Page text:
Do you ever find yourself yawning when you see someone else yawn?
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There are some interesting myths about this strange, wide-mouthed thing we do. Centuries ago, people believed that you should cover your mouth during a yawn to prevent your soul from leaving the body.
But for as much as we know about the body and how it works, laypeople and scientists alike still ponder the exact reasons why we yawn. We don’t have a definitive answer, but there are some solid theories behind why we yawn. Let’s review the main ones.
It’s no coincidence that you frequently yawn when you feel your eyelids droop and you start daydreaming about your warm bed. In fact, a yawn might be your brain attempting to jolt you awake when you’re sleepy.
Researchers have theorized that as yawning forces your face and neck to move, this causes stimulation of your carotid artery. In turn, this causes your heart rate to increase and even to move your brain into more of an “active state.”
In other words, think of it as your body’s way of sending a gentle alarm to your head when it notices you’re dozing off.
Have your parents ever told you to try and yawn on purpose to help pop your ears when a plane lands? Well, turns out there may be some science to that tip.
“Yawns are useful in opening our eustachian tubes, which regulate air pressure in the middle ear,” says Dr. Ford.
In fact, that’s why your body often will set off a yawn as a way to relieve pressure. But the same effect also happens when we swallow — so researchers can’t say for sure if this is the main reason that we yawn.
Researchers have also found that yawning helps thermoregulate your brain — meaning helping your brain maintain its core internal temperature.
“They theorized that just as your computer has its own cooling mechanism to keep it from overheating, your body’s computer — the brain — uses yawning to regulate its temperature,” says Dr. Ford.
It does this in a couple of ways. Various studies have found that when we yawn, we inhale a large amount of air into our lungs, which then cools the blood vessels in our head and neck. Additionally, the facial muscles in our jaw and cheeks stretch, adjust and contract, which could help ventilate our sinuses and further cool our brain. You may have also noticed that when you yawn, it can cause you to tear up, which also releases heat.
This theory may play hand in hand with the theory that yawning is a way to make your body more awake or alert. “Sleep cycles, boredom and stress are associated with temperature fluctuations in the brain,” adds Dr. Ford.
OK, now the person next to you in the meeting is giving you a side-eye because you’re on your third yawn in a row. But it’s not your fault if that’s how your body is reacting!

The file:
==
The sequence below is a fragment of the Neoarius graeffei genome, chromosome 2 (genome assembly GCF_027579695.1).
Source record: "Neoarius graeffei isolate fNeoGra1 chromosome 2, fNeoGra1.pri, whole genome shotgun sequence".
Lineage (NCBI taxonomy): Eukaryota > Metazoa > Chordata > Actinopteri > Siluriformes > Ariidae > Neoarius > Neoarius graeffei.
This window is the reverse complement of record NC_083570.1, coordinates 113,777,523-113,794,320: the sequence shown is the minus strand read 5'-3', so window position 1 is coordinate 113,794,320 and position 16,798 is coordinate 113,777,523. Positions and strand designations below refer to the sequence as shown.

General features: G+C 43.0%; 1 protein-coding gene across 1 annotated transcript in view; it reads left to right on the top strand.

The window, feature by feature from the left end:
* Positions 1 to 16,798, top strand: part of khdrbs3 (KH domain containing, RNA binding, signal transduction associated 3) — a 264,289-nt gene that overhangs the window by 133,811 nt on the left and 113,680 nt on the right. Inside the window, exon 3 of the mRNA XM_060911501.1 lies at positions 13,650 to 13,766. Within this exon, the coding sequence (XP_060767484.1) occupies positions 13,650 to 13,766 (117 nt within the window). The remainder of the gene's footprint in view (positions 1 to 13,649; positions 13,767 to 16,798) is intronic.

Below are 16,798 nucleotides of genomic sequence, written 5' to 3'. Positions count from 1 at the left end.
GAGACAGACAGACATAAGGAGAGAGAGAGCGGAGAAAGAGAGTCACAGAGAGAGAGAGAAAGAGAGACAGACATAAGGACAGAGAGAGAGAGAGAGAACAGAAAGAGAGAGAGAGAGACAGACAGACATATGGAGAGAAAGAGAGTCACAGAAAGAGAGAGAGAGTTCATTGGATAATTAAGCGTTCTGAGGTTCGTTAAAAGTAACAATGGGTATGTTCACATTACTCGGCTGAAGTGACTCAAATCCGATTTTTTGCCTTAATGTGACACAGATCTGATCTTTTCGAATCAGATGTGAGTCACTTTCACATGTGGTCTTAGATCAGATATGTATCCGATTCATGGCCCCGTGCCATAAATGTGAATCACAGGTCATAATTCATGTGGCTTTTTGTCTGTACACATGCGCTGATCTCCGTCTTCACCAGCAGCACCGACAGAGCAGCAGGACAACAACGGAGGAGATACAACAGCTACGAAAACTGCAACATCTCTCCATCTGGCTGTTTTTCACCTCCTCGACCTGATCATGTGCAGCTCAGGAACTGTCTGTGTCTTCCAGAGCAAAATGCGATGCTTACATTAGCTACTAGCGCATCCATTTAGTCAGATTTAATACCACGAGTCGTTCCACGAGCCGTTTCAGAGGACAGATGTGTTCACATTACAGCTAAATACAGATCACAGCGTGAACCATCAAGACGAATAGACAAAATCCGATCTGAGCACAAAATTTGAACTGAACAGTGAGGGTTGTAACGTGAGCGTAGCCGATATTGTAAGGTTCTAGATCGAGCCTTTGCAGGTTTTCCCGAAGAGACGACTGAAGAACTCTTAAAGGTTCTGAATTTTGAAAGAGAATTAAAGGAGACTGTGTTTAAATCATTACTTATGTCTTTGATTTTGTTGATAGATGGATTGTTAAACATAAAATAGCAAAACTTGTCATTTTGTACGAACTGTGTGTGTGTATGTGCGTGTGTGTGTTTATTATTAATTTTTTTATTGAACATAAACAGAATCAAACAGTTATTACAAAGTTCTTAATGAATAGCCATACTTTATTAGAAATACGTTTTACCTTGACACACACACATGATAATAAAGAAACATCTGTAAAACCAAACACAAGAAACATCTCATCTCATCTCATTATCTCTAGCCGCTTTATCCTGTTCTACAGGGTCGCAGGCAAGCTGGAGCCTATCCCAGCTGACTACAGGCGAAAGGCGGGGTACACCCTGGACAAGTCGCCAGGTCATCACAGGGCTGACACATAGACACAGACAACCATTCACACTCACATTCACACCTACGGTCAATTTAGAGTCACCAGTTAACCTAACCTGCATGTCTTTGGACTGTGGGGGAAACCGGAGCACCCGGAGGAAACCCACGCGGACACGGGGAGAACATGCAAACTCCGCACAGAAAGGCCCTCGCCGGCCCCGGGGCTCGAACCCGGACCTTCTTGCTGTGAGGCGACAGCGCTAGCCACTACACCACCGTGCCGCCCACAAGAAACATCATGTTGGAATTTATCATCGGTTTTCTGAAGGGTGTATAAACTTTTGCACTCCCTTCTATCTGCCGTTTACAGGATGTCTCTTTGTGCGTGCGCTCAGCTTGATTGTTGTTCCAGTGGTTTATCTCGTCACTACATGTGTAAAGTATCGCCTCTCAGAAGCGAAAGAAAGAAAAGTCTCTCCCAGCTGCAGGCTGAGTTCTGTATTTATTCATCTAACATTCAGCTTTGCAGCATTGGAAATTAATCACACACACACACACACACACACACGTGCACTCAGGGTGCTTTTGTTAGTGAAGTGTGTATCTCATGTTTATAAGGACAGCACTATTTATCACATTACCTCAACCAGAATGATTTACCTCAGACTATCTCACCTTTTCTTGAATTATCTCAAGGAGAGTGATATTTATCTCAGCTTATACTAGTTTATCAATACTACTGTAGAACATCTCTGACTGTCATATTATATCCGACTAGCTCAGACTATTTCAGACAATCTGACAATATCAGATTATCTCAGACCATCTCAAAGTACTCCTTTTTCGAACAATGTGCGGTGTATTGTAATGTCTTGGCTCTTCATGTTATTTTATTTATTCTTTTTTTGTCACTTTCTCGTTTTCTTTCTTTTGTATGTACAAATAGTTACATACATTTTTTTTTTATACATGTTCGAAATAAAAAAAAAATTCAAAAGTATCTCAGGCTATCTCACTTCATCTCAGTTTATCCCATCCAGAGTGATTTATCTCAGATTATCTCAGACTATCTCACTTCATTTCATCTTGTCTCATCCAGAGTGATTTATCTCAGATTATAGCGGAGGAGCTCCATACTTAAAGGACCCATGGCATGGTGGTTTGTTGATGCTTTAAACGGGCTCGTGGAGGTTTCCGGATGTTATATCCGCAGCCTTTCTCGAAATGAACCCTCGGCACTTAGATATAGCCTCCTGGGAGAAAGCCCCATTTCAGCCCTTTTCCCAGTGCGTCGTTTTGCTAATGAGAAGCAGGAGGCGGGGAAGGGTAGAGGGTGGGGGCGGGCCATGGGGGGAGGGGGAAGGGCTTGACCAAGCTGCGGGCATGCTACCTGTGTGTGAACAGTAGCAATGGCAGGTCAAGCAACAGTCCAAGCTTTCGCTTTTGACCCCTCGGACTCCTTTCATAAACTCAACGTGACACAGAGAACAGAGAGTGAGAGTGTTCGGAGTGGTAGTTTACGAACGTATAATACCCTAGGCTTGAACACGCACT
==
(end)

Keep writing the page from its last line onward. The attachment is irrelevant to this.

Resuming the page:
In addition to wondering why you yawn, you may also wonder if it’s a problem if you yawn excessively. What’s the yawning limit? It may surprise you to know that the average person yawns about 20 times a day — so, you’d have to yawn a lot more than that before you should be concerned.
And while there isn’t an exact number to what constitutes yawning too much, the main red flag you’ll want to take note of is if you’re yawning way more than is normal for you — especially if it’s not triggered by being tired or bored.
In some cases, excessive yawning can be a sign of a neurological issue, including:
If you find that you’re yawning more than you normally do, it’s best to consult a healthcare provider.
Did you ever notice that after you see someone yawn, you feel the need to yawn yourself?
This is what we call a “contagious yawn” — and yes, it’s a thing. But there’s still a lot of mystery around the phenomenon. Someone’s initial yawn is considered a spontaneous yawn. When you yawn in response, this is considered a contagious yawn.
Research from 2011 found that both spontaneous and contagious yawns arise out of an underlying mechanism involved in regulating your brain’s temperature. So, many researchers theorize that contagious yawning is simply this: If you yawn after seeing someone else yawn, it’s likely because you’re both in the same area with a similar climate. In turn, both of your brains are responding to a temperature adjustment.
But is it possible that simply hearing or seeing someone yawn can send a trigger to your brain to yawn as well?
A recent 2022 study aimed to find out if there’s a clear link between social closeness and yawning. While the research confirmed that people did yawn if they saw others yawning, this wasn’t really because of an empathetic or emotional response. Instead, it may be a part of synchronized group behavior — as yawning helps alert or “wake up” the body, our bodies may respond to others yawning as a way to protect ourselves.
If your constant yawning is starting to annoy you (or others around you), you can do a couple of things to check in with your body.
If you want to stop yawning, you can try:
Yawning is a common phenomenon that many of us experience. You may notice it happens when you’re tired or bored, but it could also be a response to stress, pressure or your brain maintaining its internal temperature.
But if you’re noticing that you’re yawning more than usual and with no clear cause, you should consider talking to a healthcare provider to see if there’s an underlying issue. And if your yawns are telling you that you’re not getting enough ZZZs, be sure to talk to your provider about any possible sleep deprivation symptoms you may be having to help you get a better night’s rest.